Posted in 20th Century, anecdotes, childhood, memoirs, personal history

A Room of One’s Own

As a little girl, I was fortunate to have a father who had a good job and a mother who had good taste. This facilitated a number of things to my benefit: plentiful food on the table, a charming and well-appointed wardrobe and a lovely big bedroom in the bungalow on Triangle Road.

I was an only child until the age of 9, and this put me in quite a position to be spoiled by mother and father. I was Daddy’s little girl and Mommy’s angel. I had lovely ringlets and big green eyes and was not shy with it, so people were generally drawn to my chattiness, my sweet demeanour and my little coquettish smile. My grandmother apparently thought I was too fussed over and even my aunt warned my mother that she spent too much time worrying about me and not letting me be a kid like my cousin, Janet.

For most of my childhood, youth and young adulthood, I had the most wonderful bedroom. In it, I spent many happy hours reading the likes of the Bobbsey Twins, Nancy Drew and Agatha Christie, colouring in my bird and animal colouring books, playing with Barbie and Dawn dolls and later doing homework, listening to loud music on vinyl records and dressing up for dates.

Mine was no ordinary little girl’s room. When we first moved to the brand new house in the 60s subdivision of Sherwood Homelands, I had the big back bedroom with the hardwood floor and a large sliding window with a view to the backyard and the public junior high school beyond. Many mornings I woke to the songs of my favourite birds: the robin, the cardinal and the blue-jay. I would watch as the buses pulled into the schoolyard each morning, just before I headed off on foot to St. Francis Catholic school.

The decor was not typical for a child; there was no ornate, girly white furniture, like my friend Janey had in her bedroom. There was no captain’s bed with storage underneath; my room was furnished with twin beds handed down from my cousin. These were serviceable, Colonial-style, stained-wood with box-spring and mattress and my mother kitted them out with funky, floral sheets and cherry-red, waled -corduroy bedspreads. The walls were papered in pink and white stripes and the window was draped in the most unique fabric of heavy cream linen with brush-stroke pink and navy-blue women’s heads in stylish hats. I spent many moments staring at those heads and imagining myself in those hats. Perhaps this is why I love hats so much today.

Artwork was also a feature in my fantastic bedroom; those ubiquitous 1960s doe-eyed girls in harlequin and ballet costumes framed in plastic narrow rectangles were paired up on the wall of my room. I had a favourite grey-wood framed, faux-oil of two cats with big sad eyes in pride of place over my bed. Always, there was a frond of dried-up Pascal palm tucked in behind the frame to keep me mindful of my Catholic faith.

When my three-year old adopted sister came into my life, I soon realized that I would have to share my bedroom with her and I was not a bit happy. Pretty soon, she was in the bed next to mine with a collection of new stuffed toys to rival my own menagerie of Teddy, Doggie and Pinky the pajama-bag poodle. Then it was a trip to Hanover, to Smitty’s furniture where we picked out an enormous royal blue square-edged dresser, matching cube night-tables and ladder-back chairs in blue and white.

It sounds awful to admit it now, but I was not a very nice new sister. Once the novelty of having her around had worn off, when we were in the privacy of “my” room, if she were making funny noises and I couldn’t sleep, I would pinch her nose to get her to close her mouth. (This doesn’t work with partners, these days, I just move to another room.)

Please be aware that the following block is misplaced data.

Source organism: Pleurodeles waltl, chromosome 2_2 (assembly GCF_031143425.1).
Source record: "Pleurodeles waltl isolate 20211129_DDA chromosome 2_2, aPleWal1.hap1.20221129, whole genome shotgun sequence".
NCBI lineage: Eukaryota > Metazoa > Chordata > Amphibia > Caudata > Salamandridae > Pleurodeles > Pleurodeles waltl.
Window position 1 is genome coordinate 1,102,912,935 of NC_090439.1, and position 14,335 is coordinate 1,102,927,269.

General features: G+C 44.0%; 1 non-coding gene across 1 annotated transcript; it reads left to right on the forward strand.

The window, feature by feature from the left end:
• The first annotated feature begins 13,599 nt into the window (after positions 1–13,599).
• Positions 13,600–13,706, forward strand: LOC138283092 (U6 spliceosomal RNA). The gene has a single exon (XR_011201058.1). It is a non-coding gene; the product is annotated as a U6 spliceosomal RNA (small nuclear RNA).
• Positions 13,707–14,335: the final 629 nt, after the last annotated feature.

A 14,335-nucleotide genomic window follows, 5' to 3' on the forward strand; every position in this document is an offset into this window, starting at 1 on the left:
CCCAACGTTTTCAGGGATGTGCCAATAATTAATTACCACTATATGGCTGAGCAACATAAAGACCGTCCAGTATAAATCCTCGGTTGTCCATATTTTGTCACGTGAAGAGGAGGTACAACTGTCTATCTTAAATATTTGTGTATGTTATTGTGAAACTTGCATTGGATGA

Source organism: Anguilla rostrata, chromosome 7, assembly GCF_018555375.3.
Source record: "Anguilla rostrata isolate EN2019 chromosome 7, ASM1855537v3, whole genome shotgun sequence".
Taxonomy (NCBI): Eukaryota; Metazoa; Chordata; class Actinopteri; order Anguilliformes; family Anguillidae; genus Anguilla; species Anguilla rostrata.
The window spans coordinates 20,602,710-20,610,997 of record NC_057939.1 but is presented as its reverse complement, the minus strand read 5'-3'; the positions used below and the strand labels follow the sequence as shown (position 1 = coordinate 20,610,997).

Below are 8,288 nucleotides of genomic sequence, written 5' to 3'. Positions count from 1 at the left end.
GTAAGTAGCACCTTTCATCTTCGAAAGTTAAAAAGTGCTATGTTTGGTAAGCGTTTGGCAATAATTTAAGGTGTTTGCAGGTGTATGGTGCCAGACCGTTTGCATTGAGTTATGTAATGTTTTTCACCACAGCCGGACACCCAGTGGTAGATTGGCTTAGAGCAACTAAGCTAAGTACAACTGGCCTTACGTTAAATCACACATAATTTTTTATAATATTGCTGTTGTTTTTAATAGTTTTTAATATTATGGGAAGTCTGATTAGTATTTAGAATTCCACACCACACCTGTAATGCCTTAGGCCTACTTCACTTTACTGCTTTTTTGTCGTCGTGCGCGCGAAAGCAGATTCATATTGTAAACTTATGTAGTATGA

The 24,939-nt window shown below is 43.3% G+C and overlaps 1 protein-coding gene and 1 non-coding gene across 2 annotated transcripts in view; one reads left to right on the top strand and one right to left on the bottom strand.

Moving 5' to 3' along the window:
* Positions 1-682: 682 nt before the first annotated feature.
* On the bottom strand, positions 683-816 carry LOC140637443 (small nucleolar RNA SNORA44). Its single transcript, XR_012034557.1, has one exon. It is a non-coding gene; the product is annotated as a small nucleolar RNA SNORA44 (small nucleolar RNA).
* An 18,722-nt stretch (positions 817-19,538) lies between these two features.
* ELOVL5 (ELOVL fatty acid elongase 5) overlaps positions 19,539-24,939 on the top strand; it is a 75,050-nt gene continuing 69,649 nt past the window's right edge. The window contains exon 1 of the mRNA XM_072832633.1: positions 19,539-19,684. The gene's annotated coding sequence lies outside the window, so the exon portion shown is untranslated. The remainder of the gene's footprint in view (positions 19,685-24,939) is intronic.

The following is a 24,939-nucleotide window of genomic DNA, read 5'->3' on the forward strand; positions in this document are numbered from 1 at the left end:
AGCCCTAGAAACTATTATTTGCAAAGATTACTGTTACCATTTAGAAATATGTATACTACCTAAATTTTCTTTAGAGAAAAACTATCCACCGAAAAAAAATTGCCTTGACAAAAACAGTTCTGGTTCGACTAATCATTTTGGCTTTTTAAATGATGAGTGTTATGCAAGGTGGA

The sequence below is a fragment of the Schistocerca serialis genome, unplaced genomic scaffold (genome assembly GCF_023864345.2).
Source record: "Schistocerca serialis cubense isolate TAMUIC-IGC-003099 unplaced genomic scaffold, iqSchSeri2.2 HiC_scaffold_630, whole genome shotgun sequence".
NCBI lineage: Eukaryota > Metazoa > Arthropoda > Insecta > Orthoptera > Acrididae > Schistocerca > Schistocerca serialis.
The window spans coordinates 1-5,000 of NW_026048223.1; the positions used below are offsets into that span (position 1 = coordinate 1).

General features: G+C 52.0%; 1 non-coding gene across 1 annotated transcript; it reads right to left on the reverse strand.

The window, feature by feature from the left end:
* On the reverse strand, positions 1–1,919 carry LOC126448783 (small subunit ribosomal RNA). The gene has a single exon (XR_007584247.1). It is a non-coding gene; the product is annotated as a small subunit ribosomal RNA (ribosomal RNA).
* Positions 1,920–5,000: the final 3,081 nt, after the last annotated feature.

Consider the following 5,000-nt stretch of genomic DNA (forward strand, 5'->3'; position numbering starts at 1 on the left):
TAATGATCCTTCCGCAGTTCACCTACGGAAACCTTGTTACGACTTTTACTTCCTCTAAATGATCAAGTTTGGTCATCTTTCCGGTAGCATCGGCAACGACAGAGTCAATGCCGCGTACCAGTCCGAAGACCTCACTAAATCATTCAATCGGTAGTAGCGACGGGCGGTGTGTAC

It turns out, my sister had adenoidal problems and had to go into the hospital to have them removed. (Well, at least I had my room back for a spell anyway.) Much to my chagrin, she survived the operation and came back home, so we had a few years of tussles and sibling scuffles until we were teenagers. At this time, she moved into the guest room next-door with the big double bed reserved for my grandmother when she came to visit from Cape Breton. I finally had “my” room back.

In my teen years, I outgrew the pink stripes and the red spreads. I had seen mural wall-paper in a magazine and I really liked the look of an autumn forest. I convinced my dad to buy it and to redecorate my room. It was fantastic! It covered one wall completely and the rest of the walls were painted in a neutral taupe colour. I loved to lie at the foot of my new queen-sized bed and look in wonder at those paths through the gold-leafed woods. Not surprisingly, I often thought of Robert Frost’s “The Road Not Taken”.

The clunky cube furniture moved next-door with my sister and I claimed my mom and dad’s old “silver-mink” mirrored and upright dressers for my own. They just went so much better with the woodsy look. I now had long, dark brown heavy drapes that kept the cold winter drafts at bay and the hat-ladies, sadly, went into storage in a wooden box in the basement, never to be seen again.

There was one really strange thing about my new mural. Lying on the bed one evening, I happened to scan the photo and my eyes came to rest in the top left-hand corner. There, I could make out the image of a dark-haired, moustached man in a white shirt with a wide, dark tie. I thought my eyes were playing tricks on me, but looking more closely, I could not deny that he was there. I wondered who this could possibly be. Was it the photographer putting his own image into his work for posterity? I’ll never know, but it was a little disconcerting to have this man who looked not a little like Adolf Hitler peering down at me from the top of my wall.

It seems I was never really meant to have a room of my own, after all.

Kat Mortensen©2009